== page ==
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Those tender pink stems are so very tactile.  Is it the vibrant colour after a long grey winter and the promise of spring warmth ahead?  Or the contrast of tempting ruby stems against almost fluorescent leaves,  which have been starved of daylight and are eager to escape the forcing pot.

I just love rhubarb, whether it be gently poached inside the AGA roasting oven with a generous splash of a freshly squeezed blood orange or cooked with the very last of our cloudy, home pressed apple juice.

Ten ways to herald the arrival of this striking vegetable –

Chop stems into equal pieces and poach uncovered in a non-metallic dish with a couple of tablespoons of  ginger cordial.  Take care to not to over cook the rhubarb, but if you do, simply blend with whipped cream, Greek style yoghurt and top with some finely chopped stem ginger for simple fruit fool.

Sweat a couple of finely chopped shallots until soft but not coloured.  Add a teaspoon of light soft brown sugar and continue cooking for a minute or so, stirring all the time.  Add a couple of teaspoons of red wine vinegar and a couple of finely chopped sticks of rhubarb. Cook until the rhubarb is soft.  Allow to cool and then blitz with a generous bunch of garden mint.  Season and serve with roast lamb.

Or cook a couple of stems until very soft with a heaped teaspoon of soft light brown sugar and the juice of a whole lemon.  Finish with a dash of chilli oil to serve with pan fried mackerel and watercress salad.

If you have rhubarb aplenty then consider making a simple homegrown garden conserve.  Simply chop 450g rhubarb and add to a large stainless steel pan or maslin with 450g granulated cane sugar with the juice of one lemon along with four rose-scented geranium leaves. Allow to stand for an hour or so.  This draws the moisture from the rhubarb and there is no need to add any water.  Place pan over gentle heat and stir to ensure all sugar is dissolved.  Then increase temperature, bring to a boil and continue cooking until reaching setting point.  Remove the leaves, pot the conserve and seal.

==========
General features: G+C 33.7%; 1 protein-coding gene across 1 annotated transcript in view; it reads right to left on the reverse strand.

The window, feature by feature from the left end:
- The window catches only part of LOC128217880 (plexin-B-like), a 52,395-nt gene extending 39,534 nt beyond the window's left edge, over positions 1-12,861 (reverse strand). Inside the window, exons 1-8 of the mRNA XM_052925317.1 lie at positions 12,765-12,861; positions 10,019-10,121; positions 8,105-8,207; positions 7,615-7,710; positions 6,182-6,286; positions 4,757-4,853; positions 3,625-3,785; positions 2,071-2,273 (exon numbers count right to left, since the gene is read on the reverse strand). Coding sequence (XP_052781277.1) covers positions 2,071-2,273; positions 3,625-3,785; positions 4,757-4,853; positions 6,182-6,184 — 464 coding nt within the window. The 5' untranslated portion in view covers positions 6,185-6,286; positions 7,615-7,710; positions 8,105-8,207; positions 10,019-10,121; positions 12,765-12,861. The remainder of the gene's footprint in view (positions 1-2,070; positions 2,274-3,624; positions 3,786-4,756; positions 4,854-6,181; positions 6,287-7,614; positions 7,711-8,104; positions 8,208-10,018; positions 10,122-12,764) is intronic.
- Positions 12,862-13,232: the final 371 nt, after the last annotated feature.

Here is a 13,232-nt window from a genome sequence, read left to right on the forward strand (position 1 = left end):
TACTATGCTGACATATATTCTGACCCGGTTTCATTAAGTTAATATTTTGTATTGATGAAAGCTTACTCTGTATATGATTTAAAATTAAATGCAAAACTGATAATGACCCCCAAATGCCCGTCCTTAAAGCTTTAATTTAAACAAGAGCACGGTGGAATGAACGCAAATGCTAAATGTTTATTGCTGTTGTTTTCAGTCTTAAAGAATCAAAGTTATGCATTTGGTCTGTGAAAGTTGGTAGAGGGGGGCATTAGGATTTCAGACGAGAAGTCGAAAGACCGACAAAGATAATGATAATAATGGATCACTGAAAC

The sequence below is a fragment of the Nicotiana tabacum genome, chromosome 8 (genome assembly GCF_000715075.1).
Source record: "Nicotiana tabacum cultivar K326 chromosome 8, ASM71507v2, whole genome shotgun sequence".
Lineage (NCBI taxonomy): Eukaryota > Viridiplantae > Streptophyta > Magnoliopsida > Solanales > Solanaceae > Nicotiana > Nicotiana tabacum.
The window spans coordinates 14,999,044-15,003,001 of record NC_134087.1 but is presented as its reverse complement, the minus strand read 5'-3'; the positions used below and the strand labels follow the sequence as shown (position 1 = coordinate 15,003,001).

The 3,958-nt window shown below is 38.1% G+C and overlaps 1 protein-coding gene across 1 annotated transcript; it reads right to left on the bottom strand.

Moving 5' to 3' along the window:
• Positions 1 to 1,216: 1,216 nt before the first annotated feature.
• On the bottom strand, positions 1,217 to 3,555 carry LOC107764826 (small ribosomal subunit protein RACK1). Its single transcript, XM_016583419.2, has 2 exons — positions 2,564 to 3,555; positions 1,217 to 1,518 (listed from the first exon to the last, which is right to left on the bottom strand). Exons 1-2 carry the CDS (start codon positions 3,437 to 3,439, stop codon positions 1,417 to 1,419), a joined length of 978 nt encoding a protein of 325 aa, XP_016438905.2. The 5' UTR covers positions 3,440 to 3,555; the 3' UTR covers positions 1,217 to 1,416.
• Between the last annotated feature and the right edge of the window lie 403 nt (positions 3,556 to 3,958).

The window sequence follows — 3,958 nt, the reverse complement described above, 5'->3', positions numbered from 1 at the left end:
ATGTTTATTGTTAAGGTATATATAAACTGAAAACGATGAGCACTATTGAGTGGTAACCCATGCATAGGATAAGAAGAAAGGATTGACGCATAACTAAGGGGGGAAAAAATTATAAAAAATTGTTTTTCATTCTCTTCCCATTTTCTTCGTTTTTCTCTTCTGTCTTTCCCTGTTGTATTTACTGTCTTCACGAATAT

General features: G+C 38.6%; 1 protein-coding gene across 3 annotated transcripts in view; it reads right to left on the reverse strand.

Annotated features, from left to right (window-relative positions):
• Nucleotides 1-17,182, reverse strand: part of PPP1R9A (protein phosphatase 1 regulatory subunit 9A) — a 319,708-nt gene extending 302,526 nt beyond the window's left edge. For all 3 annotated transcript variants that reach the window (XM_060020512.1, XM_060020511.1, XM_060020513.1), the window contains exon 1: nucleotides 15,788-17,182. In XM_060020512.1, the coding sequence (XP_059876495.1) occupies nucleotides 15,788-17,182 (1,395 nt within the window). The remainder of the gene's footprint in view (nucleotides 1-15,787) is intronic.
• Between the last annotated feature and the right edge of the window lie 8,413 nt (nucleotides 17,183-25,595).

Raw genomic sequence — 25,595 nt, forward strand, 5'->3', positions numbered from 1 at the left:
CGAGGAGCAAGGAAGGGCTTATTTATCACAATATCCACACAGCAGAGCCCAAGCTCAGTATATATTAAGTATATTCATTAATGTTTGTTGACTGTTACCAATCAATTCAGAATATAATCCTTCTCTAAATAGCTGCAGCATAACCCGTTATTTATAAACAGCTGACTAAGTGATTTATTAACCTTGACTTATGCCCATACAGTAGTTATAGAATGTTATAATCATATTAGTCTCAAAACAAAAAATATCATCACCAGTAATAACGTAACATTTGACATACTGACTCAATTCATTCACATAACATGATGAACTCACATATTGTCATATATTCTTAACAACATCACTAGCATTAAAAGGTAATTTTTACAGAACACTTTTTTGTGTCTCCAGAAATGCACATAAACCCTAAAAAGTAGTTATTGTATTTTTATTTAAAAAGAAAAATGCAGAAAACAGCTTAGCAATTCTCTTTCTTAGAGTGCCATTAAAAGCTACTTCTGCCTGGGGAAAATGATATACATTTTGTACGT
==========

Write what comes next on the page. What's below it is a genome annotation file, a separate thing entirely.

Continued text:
Omit the cooking apples in the recipe for our Dorset Apple cake and use rhubarb instead. Or chop the rhubarb in very fine slices and add raw to scones instead of dried fruit.

Make a compote to serve with pancakes, porridge or try your hand at making homemade yogurt and serve for breakfast or brunch. Add a handful of toasted hazelnuts or chopped pistachios to serve.

It’s no coincidence that our free range hens have increased production now that the days are lengthening.  Treat yourself to a rich and creamy custard, fill a tart or if time allows make some ice-cream and fold in some poached rhubarb just before you begin the freezing process.

 

 

 

 

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